increasing GN w/increasing generations

no anaerobic

22

cephalosporins 1st generation?

Cefazolin (IV q8h), cephalexin (PO)

excellent tx penetration

penetrate outer membrane of many GN bacilli

used for surgical prophylaxis, skin/soft tissue infections (limited/resistance due to MRSA so dicloxacillin often used instead)

23

2nd generation cephalosporins?

cefoxitin (IV)
cefotetan (PO)

increased GN activity

GOOD ANAEROBIC ACTIVITY - AN EXCEPTION

used for prophylaxis for intraabdominal surgery

24

3rd generation cephalosporins

ceftriaxone (IV, q24h) for CA pneumonia, meningitis, serious infections, and HA UTIs

ceftazidime (IV) for pseudomonas

excellent GN activity

excreted through biliary tract (no DAF needed unless liver failure)

25

4th generation cephalosporins

cefepime (IV)

highly resistant to B-lactamases

vs PSEUDOMONAS

use for serious or resistant infections

26

5th generation cephalosporins?

ceftaroline (IV)

overcomes MRSA resistance (binds to PBP2A) but susceptible to ESBLs

only ceph w/MRSA activity

not good vs Pseudomonas (similar to 3rd generation)

27

cephalosporin PLUS b-lactamase inhibitors?

ceftolozane/tazobactam
ceftazidime/avibactam

overcomes resistance to some B-lactamases (incl common ESBLs)

extend activity of cephalosporins

use for GN, incl pseudomonas

useful for resistant infections, UTI and intraabdominal infections

28

carbapenems?

imipenem (given w/cilastatin), meropenem, ertapenem (qd)

resistant to B-lactamases, but emergence of carbapenemases (incl KPC and metallo-B-lactamases) and multiple agents (islands), challenging to treat

bactericidal

IV, needs DAF

same adverse effects as PCN (cross-reactivity w/PCN allergy)

good vs GP (but ertapenem has no enterococci activity)

good vs GN incl pseudomonas and ESBL producers (but ertapenem has no activity vs pseudomonas or acinobacter)

good vs anaerobes

use EMPIRICALLY FOR SERIOUS INFECTION TREATMENT OR RESISTANT INFECTIONS

29

what % of reported PCN allergies are true allergies?

10-15

30

monobactams

aztreonam IV (needs DAF)

little hypersensitivty, but little potency, so use for pts w/TRUE PCN allergy

use for ALL GNs (incl pseudomonas and anaerobes) but NO GPs

31

Glycopeptides mechanism of action and resistance?

action: binds to terminal D-ala-D-ala so inibits transglycosylase and transpeptidase

resistance thanks to alteration of binding site (vanA changes to D-ala-D-lac, also vanB, vanC, vanD, and vanE genes)
OR thanks to thickened cell wall (decreased penetration: VISA = vancomycin intermediate susceptible staph aureus = GISA)

32

Glycopeptides PK/PD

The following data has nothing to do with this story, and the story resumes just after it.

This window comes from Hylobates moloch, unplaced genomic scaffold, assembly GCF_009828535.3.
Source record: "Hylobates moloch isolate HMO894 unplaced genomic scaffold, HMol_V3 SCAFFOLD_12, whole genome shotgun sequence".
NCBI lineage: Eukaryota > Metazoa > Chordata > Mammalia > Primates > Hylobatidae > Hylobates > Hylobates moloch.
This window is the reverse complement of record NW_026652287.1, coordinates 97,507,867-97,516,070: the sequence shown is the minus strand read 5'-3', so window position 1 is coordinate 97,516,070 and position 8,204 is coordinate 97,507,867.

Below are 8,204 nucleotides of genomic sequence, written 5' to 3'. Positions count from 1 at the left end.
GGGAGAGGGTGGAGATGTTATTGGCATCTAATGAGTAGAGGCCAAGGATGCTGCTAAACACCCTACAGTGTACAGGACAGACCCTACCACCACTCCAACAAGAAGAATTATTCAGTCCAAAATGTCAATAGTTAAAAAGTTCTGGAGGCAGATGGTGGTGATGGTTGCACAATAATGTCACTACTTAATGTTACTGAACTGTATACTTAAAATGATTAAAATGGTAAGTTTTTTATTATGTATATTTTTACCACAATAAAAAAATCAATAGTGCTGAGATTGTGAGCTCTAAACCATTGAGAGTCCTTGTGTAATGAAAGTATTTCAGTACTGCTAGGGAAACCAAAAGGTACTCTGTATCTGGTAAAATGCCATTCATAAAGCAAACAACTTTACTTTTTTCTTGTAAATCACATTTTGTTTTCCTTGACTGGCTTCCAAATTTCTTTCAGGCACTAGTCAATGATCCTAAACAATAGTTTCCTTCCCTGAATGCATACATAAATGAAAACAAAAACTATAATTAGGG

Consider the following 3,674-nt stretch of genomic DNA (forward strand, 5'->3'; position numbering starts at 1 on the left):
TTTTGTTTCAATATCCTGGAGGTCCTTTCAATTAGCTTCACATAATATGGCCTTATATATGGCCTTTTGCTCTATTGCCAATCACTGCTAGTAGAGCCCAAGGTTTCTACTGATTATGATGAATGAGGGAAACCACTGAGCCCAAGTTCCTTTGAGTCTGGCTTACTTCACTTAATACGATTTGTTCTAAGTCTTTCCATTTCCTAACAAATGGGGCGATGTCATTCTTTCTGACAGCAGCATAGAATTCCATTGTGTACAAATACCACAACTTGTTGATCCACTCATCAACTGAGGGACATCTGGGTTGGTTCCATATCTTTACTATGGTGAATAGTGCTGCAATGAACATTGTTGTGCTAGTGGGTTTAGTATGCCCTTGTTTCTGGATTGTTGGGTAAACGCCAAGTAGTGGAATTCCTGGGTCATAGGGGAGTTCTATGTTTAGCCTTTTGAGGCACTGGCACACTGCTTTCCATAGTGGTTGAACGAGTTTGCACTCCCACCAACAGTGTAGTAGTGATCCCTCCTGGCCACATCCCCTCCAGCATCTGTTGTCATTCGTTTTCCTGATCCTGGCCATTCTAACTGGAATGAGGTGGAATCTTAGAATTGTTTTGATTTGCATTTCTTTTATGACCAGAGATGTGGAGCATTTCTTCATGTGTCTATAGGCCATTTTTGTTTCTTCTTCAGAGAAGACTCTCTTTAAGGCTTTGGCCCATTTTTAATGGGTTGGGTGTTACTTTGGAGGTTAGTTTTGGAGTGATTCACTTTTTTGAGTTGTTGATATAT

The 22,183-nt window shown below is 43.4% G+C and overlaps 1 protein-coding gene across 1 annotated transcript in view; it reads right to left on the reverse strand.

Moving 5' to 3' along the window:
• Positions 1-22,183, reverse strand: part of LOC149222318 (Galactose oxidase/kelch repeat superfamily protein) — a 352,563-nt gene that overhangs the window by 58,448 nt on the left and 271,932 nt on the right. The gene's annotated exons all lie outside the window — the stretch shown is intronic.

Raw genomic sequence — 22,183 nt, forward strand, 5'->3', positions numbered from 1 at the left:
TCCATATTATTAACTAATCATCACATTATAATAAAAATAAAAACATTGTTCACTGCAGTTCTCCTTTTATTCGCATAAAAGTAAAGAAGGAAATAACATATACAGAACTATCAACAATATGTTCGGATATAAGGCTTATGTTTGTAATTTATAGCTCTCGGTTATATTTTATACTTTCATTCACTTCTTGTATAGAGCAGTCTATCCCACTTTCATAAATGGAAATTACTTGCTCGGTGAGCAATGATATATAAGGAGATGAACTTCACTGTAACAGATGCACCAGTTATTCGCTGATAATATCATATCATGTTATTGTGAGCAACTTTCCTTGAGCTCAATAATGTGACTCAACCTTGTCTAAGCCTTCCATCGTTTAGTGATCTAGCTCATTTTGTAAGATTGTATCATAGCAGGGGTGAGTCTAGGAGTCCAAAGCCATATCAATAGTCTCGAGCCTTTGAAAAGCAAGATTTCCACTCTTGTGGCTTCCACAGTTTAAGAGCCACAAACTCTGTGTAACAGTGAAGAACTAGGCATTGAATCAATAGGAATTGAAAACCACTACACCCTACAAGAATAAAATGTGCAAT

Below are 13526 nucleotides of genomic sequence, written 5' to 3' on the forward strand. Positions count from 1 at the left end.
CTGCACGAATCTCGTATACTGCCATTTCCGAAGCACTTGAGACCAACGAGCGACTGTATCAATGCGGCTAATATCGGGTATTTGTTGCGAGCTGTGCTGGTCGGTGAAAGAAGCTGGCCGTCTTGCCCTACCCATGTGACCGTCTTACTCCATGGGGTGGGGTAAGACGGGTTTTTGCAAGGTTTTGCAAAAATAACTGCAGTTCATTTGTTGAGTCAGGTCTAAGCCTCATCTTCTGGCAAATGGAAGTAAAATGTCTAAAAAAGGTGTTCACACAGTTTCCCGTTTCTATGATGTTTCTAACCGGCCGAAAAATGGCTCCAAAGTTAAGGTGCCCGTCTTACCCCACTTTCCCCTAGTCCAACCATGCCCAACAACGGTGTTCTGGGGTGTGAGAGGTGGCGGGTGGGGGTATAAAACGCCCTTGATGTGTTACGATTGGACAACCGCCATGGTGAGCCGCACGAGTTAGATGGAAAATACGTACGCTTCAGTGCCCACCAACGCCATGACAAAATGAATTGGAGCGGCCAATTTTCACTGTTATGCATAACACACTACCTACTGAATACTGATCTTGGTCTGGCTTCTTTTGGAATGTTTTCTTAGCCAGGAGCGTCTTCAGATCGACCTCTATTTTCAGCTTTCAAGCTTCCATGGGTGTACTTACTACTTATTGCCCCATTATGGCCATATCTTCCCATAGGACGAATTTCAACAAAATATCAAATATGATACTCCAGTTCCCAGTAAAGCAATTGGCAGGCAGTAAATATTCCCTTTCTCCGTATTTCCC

vancomycin

bactericidal, IV (oral doesn't penetrate GI tract so use for C.diff)

renally excreted (needs DAF)

33

glycopeptides adverse effects, spectrum, and uses?

vancomycin

adverse effects: red man syndrome, nephrotoxicity (avoid other nephrotoxic agents), dose dependent ototoxicity (so MONITOR LEVELS)

spectrum of activity: GP only (incl MRSA) - GP anaerobes like c.diff

use: inferior to B-lactams, use for severe GP infectoins or when there are allergies to PCN OR oral for c.diff

34

cyclic lipopeptides?

daptomycin (IV, qd)

lipophilic tail inserts into cell membrane, K+ efflux, cell death without lysis

failures re: increased MIC to both vanc and daptomycin (thanks to thickened cell wall)

bactericidal

inhibited by pulmonary surfactant (don't use for pneumonia)

concentration dependent

adverse: GI distress, headache, eosinophillic pneymonia, elevated CPK/rhabdomyolysis w/BID dosing (monitor and avoid statins)

GP only (incl MRSA and VRE)

use for complicated GP infections (skin/st; bacteremia; endocarditis)

35

polymixins?

polymixin B and colistin

binds to LPS and disrupts outer membrane

IV only or topical

NEPHROTOXICITY, neurotoxicity, bronchospasm if inhaled

GN only (not proteus, serratia, or burkholderia)

use for serious resistant GN infections (when no other choice)

36

bacitracin

topical, GP only

37

fosfomycin

oral powder, GP and GN, use for UTI only

38

oral cell envelope Abx?

amoxicillin, dicloxicillin, cephalexin

39

GP ONLY cell envelope Abx?

nafcillin, vancomycin, daptomycin, bacitracin

40

GN only cell envelope Abx?

aztreonam, polymixins

41

adverse events:
PCN?
vancomycin?
daptomycin?

PCN: hypersensitivity
Vancomycin: red man, nephro (oto) toxicity
daptomycin: rhabdomyolysis, eosinophilic pna

42

cell envelope Abx vs MRSA?

ceftaroline, vancomycin, daptomycin